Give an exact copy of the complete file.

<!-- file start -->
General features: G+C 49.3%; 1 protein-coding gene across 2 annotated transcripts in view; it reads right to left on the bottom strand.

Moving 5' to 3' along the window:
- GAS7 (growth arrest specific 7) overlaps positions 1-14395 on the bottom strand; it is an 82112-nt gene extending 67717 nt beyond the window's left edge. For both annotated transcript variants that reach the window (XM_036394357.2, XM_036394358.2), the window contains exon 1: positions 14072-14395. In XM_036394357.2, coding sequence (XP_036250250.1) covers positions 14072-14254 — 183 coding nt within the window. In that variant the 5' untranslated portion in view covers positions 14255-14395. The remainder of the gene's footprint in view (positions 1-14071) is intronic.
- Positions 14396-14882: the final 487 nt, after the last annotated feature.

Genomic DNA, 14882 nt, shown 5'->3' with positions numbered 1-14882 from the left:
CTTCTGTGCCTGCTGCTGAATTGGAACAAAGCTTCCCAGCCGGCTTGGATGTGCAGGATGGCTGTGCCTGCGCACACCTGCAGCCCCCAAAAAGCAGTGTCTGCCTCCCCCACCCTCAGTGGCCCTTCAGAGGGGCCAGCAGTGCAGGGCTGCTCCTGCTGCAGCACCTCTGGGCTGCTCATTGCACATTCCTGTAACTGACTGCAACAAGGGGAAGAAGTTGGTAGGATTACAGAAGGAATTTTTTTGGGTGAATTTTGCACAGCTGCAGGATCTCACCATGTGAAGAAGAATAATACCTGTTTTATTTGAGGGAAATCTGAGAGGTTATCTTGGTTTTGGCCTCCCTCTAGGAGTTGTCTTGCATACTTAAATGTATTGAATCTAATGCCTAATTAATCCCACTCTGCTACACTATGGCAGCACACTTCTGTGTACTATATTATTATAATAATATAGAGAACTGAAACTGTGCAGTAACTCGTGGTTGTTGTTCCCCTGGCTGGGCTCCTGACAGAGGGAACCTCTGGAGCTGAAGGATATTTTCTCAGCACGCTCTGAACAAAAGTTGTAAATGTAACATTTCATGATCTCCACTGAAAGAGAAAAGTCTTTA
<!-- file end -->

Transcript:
General features: G+C 49.3%; 1 protein-coding gene across 2 annotated transcripts in view; it reads right to left on the bottom strand.

Moving 5' to 3' along the window:
- GAS7 (growth arrest specific 7) overlaps positions 1-14395 on the bottom strand; it is an 82112-nt gene extending 67717 nt beyond the window's left edge. For both annotated transcript variants that reach the window (XM_036394357.2, XM_036394358.2), the window contains exon 1: positions 14072-14395. In XM_036394357.2, coding sequence (XP_036250250.1) covers positions 14072-14254 — 183 coding nt within the window. In that variant the 5' untranslated portion in view covers positions 14255-14395. The remainder of the gene's footprint in view (positions 1-14071) is intronic.
- Positions 14396-14882: the final 487 nt, after the last annotated feature.

Genomic DNA, 14882 nt, shown 5'->3' with positions numbered 1-14882 from the left:
CTTCTGTGCCTGCTGCTGAATTGGAACAAAGCTTCCCAGCCGGCTTGGATGTGCAGGATGGCTGTGCCTGCGCACACCTGCAGCCCCCAAAAAGCAGTGTCTGCCTCCCCCACCCTCAGTGGCCCTTCAGAGGGGCCAGCAGTGCAGGGCTGCTCCTGCTGCAGCACCTCTGGGCTGCTCATTGCACATTCCTGTAACTGACTGCAACAAGGGGAAGAAGTTGGTAGGATTACAGAAGGAATTTTTTTGGGTGAATTTTGCACAGCTGCAGGATCTCACCATGTGAAGAAGAATAATACCTGTTTTATTTGAGGGAAATCTGAGAGGTTATCTTGGTTTTGGCCTCCCTCTAGGAGTTGTCTTGCATACTTAAATGTATTGAATCTAATGCCTAATTAATCCCACTCTGCTACACTATGGCAGCACACTTCTGTGTACTATATTATTATAATAATATAGAGAACTGAAACTGTGCAGTAACTCGTGGTTGTTGTTCCCCTGGCTGGGCTCCTGACAGAGGGAACCTCTGGAGCTGAAGGATATTTTCTCAGCACGCTCTGAACAAAAGTTGTAAATGTAACATTTCATGATCTCCACTGAAAGAGAAAAGTCTTTA